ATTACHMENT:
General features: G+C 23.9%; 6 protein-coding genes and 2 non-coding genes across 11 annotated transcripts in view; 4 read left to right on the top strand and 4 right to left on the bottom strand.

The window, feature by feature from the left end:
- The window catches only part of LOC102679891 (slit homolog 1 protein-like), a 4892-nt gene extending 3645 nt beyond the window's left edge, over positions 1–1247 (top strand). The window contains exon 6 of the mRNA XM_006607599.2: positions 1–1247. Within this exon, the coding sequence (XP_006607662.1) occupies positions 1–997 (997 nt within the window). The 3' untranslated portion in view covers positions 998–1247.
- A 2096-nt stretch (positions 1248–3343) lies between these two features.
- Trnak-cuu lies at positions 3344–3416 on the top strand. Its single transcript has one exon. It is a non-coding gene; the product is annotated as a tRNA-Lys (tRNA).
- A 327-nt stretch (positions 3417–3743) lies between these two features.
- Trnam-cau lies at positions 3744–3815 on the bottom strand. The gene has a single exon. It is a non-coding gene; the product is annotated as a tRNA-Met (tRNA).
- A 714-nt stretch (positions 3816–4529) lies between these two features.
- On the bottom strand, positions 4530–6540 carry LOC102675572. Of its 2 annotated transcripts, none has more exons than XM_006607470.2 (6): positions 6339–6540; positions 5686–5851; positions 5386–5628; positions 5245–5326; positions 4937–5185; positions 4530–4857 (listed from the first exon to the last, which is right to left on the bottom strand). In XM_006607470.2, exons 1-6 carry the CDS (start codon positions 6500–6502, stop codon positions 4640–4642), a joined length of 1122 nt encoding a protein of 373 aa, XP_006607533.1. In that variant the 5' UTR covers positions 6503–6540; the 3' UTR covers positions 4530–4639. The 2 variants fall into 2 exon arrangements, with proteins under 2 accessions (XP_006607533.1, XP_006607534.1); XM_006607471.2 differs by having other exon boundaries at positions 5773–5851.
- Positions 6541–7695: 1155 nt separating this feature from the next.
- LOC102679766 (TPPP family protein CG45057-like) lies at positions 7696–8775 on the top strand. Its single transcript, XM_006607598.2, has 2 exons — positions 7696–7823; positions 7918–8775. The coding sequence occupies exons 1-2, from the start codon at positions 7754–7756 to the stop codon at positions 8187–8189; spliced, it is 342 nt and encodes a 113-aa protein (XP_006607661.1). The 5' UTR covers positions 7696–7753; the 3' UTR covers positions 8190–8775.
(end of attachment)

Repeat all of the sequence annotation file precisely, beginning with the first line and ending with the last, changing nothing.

General features: G+C 23.9%; 6 protein-coding genes and 2 non-coding genes across 11 annotated transcripts in view; 4 read left to right on the top strand and 4 right to left on the bottom strand.

The window, feature by feature from the left end:
- The window catches only part of LOC102679891 (slit homolog 1 protein-like), a 4892-nt gene extending 3645 nt beyond the window's left edge, over positions 1–1247 (top strand). The window contains exon 6 of the mRNA XM_006607599.2: positions 1–1247. Within this exon, the coding sequence (XP_006607662.1) occupies positions 1–997 (997 nt within the window). The 3' untranslated portion in view covers positions 998–1247.
- A 2096-nt stretch (positions 1248–3343) lies between these two features.
- Trnak-cuu lies at positions 3344–3416 on the top strand. Its single transcript has one exon. It is a non-coding gene; the product is annotated as a tRNA-Lys (tRNA).
- A 327-nt stretch (positions 3417–3743) lies between these two features.
- Trnam-cau lies at positions 3744–3815 on the bottom strand. The gene has a single exon. It is a non-coding gene; the product is annotated as a tRNA-Met (tRNA).
- A 714-nt stretch (positions 3816–4529) lies between these two features.
- On the bottom strand, positions 4530–6540 carry LOC102675572. Of its 2 annotated transcripts, none has more exons than XM_006607470.2 (6): positions 6339–6540; positions 5686–5851; positions 5386–5628; positions 5245–5326; positions 4937–5185; positions 4530–4857 (listed from the first exon to the last, which is right to left on the bottom strand). In XM_006607470.2, exons 1-6 carry the CDS (start codon positions 6500–6502, stop codon positions 4640–4642), a joined length of 1122 nt encoding a protein of 373 aa, XP_006607533.1. In that variant the 5' UTR covers positions 6503–6540; the 3' UTR covers positions 4530–4639. The 2 variants fall into 2 exon arrangements, with proteins under 2 accessions (XP_006607533.1, XP_006607534.1); XM_006607471.2 differs by having other exon boundaries at positions 5773–5851.
- Positions 6541–7695: 1155 nt separating this feature from the next.
- LOC102679766 (TPPP family protein CG45057-like) lies at positions 7696–8775 on the top strand. Its single transcript, XM_006607598.2, has 2 exons — positions 7696–7823; positions 7918–8775. The coding sequence occupies exons 1-2, from the start codon at positions 7754–7756 to the stop codon at positions 8187–8189; spliced, it is 342 nt and encodes a 113-aa protein (XP_006607661.1). The 5' UTR covers positions 7696–7753; the 3' UTR covers positions 8190–8775.